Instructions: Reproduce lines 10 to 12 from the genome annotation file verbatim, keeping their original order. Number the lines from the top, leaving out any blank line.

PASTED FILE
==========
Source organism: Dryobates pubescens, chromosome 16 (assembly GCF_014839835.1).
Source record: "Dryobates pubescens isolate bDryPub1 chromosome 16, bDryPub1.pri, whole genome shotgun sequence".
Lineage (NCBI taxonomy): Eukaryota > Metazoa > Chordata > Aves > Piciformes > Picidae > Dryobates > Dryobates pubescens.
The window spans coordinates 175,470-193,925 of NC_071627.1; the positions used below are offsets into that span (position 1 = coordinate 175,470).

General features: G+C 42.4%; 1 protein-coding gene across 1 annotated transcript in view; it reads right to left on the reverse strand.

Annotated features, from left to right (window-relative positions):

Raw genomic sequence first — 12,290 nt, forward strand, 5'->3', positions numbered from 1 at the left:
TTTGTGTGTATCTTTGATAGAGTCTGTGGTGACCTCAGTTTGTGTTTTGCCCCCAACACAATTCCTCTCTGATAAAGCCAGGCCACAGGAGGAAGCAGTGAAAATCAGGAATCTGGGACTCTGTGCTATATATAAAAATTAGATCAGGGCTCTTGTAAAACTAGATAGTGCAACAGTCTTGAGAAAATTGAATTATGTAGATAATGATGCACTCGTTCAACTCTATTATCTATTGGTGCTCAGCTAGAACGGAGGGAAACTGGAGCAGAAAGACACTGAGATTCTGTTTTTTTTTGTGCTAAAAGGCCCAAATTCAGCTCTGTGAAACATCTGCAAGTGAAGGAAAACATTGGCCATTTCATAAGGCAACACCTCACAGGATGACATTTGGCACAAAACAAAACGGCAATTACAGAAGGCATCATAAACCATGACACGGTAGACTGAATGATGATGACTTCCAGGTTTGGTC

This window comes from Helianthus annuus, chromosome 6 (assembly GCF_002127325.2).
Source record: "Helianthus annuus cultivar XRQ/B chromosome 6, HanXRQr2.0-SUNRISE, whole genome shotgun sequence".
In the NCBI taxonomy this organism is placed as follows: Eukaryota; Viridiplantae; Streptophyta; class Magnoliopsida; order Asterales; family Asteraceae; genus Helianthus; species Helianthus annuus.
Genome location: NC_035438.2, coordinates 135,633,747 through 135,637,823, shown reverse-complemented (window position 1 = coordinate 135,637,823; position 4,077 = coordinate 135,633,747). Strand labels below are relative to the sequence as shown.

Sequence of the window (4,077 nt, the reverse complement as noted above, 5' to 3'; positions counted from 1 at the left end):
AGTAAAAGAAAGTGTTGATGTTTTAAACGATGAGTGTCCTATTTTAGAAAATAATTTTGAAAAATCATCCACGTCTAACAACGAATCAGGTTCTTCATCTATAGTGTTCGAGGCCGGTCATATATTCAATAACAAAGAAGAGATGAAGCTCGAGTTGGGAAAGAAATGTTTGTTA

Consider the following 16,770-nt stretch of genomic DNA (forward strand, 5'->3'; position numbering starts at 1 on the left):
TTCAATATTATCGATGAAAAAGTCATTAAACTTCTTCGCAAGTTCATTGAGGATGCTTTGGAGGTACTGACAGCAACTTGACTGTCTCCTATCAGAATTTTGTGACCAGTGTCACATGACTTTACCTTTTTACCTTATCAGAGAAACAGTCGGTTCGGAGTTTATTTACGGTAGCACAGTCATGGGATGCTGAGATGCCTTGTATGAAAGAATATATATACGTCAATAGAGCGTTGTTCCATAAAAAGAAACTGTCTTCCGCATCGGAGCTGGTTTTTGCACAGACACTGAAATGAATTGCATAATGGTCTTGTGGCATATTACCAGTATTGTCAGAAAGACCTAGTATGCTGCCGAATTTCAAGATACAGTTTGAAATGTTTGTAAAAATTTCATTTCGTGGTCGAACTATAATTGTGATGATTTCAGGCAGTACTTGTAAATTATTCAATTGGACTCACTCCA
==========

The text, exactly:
Source record: "Helianthus annuus cultivar XRQ/B chromosome 6, HanXRQr2.0-SUNRISE, whole genome shotgun sequence".
In the NCBI taxonomy this organism is placed as follows: Eukaryota; Viridiplantae; Streptophyta; class Magnoliopsida; order Asterales; family Asteraceae; genus Helianthus; species Helianthus annuus.
Genome location: NC_035438.2, coordinates 135,633,747 through 135,637,823, shown reverse-complemented (window position 1 = coordinate 135,637,823; position 4,077 = coordinate 135,633,747). Strand labels below are relative to the sequence as shown.